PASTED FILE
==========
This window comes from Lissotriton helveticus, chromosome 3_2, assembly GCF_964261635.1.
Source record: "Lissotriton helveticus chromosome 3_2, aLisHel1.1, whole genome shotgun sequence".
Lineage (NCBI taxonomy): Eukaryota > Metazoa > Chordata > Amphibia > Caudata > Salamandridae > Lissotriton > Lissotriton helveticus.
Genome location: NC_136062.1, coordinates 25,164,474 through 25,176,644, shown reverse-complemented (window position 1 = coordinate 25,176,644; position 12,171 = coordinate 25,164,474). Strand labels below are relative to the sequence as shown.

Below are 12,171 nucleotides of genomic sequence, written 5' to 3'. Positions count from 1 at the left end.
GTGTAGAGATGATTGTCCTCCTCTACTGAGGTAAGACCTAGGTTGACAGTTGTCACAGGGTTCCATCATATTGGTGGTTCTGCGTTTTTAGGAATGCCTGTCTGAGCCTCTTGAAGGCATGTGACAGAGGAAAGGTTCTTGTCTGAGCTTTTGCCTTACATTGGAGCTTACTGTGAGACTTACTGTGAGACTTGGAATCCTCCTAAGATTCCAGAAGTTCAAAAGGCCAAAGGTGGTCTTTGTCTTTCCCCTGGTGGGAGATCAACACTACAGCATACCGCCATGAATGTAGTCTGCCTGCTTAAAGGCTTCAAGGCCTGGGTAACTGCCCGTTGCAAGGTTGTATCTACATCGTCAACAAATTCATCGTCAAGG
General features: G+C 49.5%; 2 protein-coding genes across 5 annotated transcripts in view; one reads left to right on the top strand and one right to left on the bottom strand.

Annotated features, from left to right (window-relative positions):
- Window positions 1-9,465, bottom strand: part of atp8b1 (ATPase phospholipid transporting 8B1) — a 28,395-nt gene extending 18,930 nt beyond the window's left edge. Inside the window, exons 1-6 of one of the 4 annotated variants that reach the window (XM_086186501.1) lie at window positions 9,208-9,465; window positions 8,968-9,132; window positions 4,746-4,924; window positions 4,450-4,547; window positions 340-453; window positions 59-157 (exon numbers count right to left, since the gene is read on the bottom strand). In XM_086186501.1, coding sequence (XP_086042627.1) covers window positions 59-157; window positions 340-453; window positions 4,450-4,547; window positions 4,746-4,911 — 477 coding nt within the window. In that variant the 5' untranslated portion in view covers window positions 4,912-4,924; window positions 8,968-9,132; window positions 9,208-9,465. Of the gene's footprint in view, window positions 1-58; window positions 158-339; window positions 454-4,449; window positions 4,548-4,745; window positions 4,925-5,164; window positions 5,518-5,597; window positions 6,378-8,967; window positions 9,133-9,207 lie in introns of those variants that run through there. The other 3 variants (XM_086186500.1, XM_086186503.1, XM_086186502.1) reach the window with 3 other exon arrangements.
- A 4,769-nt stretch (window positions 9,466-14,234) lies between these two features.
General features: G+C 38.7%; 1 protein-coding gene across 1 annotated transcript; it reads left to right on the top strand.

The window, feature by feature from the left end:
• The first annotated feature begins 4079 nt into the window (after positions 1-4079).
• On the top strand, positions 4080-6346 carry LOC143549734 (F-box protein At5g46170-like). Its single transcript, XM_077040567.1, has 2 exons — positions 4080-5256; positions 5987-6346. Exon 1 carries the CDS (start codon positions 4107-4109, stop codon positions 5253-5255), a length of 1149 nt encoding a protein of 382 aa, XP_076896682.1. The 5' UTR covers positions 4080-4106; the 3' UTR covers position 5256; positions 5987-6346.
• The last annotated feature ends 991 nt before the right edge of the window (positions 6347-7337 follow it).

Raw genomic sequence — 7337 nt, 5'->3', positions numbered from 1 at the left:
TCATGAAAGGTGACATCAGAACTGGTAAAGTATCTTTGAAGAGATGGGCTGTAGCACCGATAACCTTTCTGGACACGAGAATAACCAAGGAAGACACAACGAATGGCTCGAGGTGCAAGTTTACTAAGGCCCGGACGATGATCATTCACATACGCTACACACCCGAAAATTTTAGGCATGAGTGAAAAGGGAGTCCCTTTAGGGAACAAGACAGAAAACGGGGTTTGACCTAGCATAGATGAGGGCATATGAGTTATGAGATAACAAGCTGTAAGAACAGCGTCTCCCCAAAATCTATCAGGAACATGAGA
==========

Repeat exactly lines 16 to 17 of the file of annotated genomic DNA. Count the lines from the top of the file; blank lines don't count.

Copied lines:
Raw genomic sequence — 7337 nt, 5'->3', positions numbered from 1 at the left:
TCATGAAAGGTGACATCAGAACTGGTAAAGTATCTTTGAAGAGATGGGCTGTAGCACCGATAACCTTTCTGGACACGAGAATAACCAAGGAAGACACAACGAATGGCTCGAGGTGCAAGTTTACTAAGGCCCGGACGATGATCATTCACATACGCTACACACCCGAAAATTTTAGGCATGAGTGAAAAGGGAGTCCCTTTAGGGAACAAGACAGAAAACGGGGTTTGACCTAGCATAGATGAGGGCATATGAGTTATGAGATAACAAGCTGTAAGAACAGCGTCTCCCCAAAATCTATCAGGAACATGAGA